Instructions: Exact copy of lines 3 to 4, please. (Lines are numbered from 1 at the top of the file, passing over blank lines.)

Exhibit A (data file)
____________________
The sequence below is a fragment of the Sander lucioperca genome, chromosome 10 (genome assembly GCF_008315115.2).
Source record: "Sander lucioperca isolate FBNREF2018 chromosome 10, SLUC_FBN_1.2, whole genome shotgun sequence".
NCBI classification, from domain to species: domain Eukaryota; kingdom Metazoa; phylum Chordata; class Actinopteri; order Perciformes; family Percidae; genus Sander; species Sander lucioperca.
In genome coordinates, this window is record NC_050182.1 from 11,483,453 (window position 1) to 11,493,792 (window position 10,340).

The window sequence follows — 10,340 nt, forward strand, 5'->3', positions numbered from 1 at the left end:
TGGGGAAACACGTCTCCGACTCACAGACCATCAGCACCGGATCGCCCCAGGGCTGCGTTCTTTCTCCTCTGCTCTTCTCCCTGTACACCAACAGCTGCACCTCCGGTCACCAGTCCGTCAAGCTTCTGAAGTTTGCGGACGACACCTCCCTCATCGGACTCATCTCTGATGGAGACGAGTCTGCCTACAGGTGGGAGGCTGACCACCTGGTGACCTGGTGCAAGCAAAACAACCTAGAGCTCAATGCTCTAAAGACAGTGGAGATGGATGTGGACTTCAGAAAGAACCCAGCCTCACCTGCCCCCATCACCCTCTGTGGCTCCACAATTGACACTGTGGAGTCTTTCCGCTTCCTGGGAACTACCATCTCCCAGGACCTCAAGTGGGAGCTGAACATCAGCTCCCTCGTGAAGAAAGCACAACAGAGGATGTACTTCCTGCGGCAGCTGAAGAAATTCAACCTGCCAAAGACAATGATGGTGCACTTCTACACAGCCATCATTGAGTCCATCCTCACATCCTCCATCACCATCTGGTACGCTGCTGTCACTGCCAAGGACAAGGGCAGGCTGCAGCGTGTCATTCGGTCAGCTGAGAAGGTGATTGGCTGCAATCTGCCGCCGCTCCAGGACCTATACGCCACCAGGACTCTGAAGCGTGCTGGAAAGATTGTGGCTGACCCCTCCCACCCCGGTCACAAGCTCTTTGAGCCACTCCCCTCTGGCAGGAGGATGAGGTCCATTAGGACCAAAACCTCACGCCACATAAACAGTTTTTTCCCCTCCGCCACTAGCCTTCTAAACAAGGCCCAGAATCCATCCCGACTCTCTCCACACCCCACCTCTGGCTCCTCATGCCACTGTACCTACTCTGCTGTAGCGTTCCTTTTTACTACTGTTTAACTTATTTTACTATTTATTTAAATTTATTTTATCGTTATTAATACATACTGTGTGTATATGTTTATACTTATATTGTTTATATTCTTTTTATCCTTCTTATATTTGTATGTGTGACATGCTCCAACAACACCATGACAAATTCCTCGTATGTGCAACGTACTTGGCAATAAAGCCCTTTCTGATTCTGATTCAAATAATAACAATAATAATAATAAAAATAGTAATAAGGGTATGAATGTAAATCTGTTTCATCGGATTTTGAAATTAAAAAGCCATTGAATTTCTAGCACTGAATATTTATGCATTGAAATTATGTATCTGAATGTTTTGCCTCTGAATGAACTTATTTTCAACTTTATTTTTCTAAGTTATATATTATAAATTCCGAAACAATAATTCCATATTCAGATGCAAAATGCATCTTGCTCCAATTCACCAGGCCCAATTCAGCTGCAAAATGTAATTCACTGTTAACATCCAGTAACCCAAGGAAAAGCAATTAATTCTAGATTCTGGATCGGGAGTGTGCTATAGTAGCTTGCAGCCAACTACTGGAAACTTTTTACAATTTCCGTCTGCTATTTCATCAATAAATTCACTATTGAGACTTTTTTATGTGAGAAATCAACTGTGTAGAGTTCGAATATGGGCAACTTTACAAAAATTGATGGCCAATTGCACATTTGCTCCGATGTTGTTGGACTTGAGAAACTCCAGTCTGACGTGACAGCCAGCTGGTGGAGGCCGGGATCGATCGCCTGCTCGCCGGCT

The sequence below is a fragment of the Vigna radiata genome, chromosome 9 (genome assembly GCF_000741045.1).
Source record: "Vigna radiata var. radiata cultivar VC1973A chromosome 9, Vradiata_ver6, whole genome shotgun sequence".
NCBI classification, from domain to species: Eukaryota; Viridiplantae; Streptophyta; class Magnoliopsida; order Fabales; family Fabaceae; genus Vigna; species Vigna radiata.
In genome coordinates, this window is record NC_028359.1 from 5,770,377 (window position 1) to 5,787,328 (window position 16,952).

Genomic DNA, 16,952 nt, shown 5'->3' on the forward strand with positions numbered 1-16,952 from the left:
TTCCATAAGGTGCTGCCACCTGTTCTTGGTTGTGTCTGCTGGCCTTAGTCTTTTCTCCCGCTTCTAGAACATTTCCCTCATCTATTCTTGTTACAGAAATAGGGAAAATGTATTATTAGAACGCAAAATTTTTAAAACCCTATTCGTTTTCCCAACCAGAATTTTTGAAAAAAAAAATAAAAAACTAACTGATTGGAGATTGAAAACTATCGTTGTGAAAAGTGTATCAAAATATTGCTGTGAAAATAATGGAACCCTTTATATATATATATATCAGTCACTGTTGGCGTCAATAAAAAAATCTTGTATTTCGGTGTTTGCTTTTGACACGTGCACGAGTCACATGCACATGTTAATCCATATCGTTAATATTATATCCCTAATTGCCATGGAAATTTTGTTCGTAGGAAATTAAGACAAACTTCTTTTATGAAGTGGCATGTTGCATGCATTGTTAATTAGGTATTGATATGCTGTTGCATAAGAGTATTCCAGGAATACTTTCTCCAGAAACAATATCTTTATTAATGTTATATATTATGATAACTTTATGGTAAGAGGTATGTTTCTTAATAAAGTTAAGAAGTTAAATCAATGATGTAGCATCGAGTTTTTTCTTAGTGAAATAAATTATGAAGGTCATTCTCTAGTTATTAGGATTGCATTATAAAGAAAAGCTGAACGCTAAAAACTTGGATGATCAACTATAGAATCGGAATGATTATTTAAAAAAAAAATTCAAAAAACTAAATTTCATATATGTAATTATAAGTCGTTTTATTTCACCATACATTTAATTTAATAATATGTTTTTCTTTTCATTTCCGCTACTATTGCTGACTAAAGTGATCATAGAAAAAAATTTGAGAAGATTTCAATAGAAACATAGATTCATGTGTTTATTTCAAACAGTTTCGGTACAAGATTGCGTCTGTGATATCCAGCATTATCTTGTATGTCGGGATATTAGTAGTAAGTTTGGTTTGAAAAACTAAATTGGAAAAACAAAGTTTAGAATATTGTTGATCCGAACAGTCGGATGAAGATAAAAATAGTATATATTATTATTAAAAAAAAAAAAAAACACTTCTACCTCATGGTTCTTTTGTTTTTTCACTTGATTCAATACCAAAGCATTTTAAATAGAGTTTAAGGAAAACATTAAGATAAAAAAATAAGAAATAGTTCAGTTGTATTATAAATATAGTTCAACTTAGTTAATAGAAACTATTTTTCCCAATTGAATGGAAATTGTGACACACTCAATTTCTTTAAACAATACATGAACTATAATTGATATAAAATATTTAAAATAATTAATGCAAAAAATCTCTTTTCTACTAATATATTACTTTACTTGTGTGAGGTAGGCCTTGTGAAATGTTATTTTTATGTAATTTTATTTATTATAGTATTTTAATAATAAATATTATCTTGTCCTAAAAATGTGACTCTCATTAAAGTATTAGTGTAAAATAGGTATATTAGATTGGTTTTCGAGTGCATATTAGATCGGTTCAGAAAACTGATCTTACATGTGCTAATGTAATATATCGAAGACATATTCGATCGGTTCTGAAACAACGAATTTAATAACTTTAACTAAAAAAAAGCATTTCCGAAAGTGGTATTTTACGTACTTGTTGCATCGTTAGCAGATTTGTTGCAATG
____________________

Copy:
NCBI classification, from domain to species: domain Eukaryota; kingdom Metazoa; phylum Chordata; class Actinopteri; order Perciformes; family Percidae; genus Sander; species Sander lucioperca.
In genome coordinates, this window is record NC_050182.1 from 11,483,453 (window position 1) to 11,493,792 (window position 10,340).